Former Prime Minister PJ Patterson has come out in full support of embattled sprinter Nesta Carter, who failed a drug test in a recent retesting of samples from the 2008 Olympics in Beijing, China.
Patterson, who was the lead counsel in the defence team that exonerated double 200m Olympic champion Veronica Campbell-Brown in 2014 of any doping violation, said the country must rally behind Carter.
While speaking at a function in honour of the great Jamaican sprinter Dennis Johnson at the Alhambra Inn on Tuesday night, Patterson raised some intriguing questions.
“First of all, when our athletes triumph we all rejoice and we bask in their glory,” Patterson said, adding that they deserve our support when they face difficulties and challenges as well.
Carter, who won bronze in the 100m at the 2013 World Championship and who has been a key member of Jamaica’s 4x100m relay teams, tested positive for the stimulant Methylhexanamine.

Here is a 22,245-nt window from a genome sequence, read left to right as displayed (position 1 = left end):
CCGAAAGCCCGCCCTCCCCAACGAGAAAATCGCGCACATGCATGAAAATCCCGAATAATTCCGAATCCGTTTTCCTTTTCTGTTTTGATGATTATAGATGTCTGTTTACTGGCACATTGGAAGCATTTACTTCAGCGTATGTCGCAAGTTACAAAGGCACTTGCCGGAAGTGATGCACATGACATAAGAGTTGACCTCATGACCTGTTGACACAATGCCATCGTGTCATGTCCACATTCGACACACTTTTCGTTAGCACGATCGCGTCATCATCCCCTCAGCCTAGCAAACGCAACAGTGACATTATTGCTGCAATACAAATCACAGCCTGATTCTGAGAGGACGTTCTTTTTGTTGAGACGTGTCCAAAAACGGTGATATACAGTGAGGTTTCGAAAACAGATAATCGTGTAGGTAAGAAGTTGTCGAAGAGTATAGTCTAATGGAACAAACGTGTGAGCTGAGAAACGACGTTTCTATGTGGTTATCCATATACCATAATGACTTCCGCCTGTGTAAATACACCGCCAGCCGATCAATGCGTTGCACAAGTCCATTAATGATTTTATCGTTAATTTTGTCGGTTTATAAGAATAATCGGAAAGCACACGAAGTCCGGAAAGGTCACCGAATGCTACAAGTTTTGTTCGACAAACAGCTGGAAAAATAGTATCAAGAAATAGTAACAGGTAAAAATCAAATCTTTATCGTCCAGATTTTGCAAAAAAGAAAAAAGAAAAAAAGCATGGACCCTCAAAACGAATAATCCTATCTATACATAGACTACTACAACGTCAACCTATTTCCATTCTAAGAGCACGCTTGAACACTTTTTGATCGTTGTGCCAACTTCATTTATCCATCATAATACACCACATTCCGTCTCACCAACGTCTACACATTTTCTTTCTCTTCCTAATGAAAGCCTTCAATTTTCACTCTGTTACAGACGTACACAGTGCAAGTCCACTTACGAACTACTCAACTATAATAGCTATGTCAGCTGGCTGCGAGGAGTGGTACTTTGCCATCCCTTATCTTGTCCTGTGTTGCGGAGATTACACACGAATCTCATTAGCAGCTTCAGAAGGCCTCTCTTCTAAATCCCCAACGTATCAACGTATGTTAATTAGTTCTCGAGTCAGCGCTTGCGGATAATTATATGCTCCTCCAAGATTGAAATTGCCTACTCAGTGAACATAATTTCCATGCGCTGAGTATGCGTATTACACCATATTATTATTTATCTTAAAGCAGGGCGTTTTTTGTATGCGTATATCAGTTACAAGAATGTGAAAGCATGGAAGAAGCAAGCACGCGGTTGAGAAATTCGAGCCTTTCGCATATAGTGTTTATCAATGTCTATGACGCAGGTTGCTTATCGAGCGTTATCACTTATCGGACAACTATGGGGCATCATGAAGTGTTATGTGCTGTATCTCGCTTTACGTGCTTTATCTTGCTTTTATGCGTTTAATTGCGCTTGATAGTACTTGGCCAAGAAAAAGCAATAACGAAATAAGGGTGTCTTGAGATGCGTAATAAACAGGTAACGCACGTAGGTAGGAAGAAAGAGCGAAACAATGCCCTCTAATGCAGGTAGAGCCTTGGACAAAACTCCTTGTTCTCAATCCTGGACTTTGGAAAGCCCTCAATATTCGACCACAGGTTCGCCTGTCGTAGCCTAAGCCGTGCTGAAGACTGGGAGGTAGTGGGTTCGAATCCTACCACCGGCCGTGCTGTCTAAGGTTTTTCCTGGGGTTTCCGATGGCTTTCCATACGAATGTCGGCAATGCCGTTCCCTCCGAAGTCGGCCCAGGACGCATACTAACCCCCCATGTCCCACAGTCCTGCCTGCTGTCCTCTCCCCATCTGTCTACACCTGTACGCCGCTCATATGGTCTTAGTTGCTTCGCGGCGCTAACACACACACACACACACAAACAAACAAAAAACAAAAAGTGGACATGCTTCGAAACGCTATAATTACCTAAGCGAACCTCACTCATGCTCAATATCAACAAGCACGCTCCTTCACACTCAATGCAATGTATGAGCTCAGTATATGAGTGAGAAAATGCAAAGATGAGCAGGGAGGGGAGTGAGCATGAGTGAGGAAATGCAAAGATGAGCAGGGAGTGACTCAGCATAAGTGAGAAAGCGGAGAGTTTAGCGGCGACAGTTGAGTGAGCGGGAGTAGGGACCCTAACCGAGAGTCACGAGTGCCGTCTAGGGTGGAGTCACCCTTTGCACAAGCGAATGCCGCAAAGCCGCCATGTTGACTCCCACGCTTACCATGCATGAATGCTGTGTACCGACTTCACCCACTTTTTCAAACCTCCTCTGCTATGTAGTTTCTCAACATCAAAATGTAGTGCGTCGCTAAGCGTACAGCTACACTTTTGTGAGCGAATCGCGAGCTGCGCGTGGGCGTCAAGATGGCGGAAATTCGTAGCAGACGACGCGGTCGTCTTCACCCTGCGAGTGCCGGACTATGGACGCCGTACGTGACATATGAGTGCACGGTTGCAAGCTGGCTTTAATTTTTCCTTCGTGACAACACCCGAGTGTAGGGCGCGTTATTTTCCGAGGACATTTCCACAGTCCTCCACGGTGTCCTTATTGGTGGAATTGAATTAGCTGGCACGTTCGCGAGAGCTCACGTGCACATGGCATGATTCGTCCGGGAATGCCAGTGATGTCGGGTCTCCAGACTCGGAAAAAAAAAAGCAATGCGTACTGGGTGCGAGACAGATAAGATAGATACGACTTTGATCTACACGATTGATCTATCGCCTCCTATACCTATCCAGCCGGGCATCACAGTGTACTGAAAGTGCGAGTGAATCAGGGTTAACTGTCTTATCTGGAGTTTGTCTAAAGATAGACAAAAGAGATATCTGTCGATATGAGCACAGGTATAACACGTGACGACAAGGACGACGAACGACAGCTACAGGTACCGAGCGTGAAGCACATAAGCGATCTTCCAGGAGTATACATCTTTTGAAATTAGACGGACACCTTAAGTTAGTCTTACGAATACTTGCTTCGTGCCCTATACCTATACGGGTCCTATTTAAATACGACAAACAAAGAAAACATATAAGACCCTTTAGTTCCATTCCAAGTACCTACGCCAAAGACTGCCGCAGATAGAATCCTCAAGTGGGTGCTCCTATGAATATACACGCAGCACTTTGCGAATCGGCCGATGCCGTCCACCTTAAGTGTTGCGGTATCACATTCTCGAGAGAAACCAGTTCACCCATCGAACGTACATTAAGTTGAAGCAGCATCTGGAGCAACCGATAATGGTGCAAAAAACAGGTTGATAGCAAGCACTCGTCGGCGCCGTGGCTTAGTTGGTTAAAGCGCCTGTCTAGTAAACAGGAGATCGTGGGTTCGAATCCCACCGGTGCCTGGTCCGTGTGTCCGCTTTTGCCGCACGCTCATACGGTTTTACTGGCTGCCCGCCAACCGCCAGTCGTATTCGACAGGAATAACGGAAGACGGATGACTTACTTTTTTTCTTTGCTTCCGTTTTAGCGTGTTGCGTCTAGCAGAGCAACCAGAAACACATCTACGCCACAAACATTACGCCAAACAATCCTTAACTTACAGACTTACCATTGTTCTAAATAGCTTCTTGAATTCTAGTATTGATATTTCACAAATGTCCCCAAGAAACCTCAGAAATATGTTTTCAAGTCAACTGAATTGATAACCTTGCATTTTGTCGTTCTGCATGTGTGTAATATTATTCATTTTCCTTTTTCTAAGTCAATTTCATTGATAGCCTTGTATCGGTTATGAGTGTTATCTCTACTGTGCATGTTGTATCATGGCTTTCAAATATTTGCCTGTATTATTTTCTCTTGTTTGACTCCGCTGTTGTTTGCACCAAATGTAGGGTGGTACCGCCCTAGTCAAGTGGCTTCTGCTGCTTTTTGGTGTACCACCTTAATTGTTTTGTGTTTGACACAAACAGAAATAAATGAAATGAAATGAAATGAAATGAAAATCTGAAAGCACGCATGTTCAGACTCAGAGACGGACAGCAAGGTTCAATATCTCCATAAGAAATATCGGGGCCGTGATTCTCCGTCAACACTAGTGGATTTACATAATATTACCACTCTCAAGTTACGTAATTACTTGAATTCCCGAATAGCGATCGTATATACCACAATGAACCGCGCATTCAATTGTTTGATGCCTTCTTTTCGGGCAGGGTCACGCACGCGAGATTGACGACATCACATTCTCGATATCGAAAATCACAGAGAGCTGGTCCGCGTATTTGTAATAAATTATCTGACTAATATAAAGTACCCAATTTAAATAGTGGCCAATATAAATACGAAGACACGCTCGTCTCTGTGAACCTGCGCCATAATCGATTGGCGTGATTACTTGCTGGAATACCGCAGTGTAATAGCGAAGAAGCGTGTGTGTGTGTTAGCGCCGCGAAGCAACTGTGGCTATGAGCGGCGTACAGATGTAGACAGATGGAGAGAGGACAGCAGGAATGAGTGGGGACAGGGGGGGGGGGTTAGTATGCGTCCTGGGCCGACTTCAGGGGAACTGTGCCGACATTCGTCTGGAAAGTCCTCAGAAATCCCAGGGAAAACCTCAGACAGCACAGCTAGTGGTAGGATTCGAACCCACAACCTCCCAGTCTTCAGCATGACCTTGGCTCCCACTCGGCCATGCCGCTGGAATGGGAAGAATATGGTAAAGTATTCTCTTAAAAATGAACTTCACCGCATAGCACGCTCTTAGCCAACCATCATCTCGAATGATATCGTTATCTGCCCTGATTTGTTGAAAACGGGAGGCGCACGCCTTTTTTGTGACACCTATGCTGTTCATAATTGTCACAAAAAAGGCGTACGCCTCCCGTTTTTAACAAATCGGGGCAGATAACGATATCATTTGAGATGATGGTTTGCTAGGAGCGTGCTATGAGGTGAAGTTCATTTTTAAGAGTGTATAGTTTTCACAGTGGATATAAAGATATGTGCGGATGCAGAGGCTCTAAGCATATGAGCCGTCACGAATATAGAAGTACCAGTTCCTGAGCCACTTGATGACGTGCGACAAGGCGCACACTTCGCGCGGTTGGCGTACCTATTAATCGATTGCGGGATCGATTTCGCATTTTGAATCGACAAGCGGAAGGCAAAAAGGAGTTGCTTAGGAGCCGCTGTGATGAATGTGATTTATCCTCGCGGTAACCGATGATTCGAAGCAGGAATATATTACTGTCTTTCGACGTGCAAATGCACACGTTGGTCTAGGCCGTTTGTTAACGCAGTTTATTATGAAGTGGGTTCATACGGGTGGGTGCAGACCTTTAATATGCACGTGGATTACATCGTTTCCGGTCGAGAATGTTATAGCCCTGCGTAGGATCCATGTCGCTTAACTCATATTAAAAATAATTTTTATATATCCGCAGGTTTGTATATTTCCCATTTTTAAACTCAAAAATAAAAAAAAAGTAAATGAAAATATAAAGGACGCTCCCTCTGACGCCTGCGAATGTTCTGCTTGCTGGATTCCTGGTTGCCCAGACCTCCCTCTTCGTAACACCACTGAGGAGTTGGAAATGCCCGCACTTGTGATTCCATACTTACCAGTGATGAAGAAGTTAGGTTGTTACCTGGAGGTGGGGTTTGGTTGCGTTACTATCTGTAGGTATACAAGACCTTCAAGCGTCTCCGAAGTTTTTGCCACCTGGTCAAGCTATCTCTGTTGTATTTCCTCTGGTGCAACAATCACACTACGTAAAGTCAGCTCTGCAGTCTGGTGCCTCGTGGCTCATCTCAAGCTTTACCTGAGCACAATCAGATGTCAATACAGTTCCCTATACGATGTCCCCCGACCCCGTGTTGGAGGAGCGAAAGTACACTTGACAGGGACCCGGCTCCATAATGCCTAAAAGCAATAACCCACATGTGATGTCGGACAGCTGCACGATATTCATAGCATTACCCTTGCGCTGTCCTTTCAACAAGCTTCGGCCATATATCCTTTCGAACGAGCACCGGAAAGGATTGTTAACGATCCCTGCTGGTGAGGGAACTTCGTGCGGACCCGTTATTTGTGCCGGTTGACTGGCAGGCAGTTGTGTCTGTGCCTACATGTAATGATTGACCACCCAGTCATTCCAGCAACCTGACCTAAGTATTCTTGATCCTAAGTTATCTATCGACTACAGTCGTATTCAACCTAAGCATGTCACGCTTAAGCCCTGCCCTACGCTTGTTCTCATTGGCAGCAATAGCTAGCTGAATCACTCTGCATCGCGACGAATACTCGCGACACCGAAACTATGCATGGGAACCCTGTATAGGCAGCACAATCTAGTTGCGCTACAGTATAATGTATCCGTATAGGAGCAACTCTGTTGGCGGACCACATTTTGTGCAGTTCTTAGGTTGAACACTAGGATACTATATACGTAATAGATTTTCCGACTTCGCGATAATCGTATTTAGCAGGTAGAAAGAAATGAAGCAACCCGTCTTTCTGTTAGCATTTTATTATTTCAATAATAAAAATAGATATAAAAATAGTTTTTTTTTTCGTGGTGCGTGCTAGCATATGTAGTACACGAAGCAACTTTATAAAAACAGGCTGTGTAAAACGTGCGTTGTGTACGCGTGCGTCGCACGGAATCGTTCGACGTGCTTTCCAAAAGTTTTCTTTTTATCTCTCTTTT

“Our position is clear as a country, we don’t support doping in any form. When accusations are levelled at those who have competed at the highest level and over those years have never been found wanting, we have an obligation to rally and ensure that they get an adequate defence and this is something in which all of us as Jamaicans have to be involved,” said Patterson.
“We are defending our good name as a country, our athletic stars and one who has an unblemished record, who was tested before, during and immediately after the Beijing Olympics and no noxious substance was detected,” he added.
“The particular substance for which he has been charged was not itself on the ban list in 2008, but the IOC is contending that it is related to other prohibited substances, that is open to challenge on a scientific basis,” the very astute Patterson noted.
Patterson, who served as the sixth prime minister of Jamaica between 1992 and 2006, said there are questions that need to be answered.
“But another question arises, the testing for the offending substance existed and was available then, so one must ask, why was it not found then?”
“Eight years after, the chain of custody must be very carefully examined at every link…one must also consider with fading memories, how is one going to be called upon to reproduce, in detail, what was taken,” he pointed out.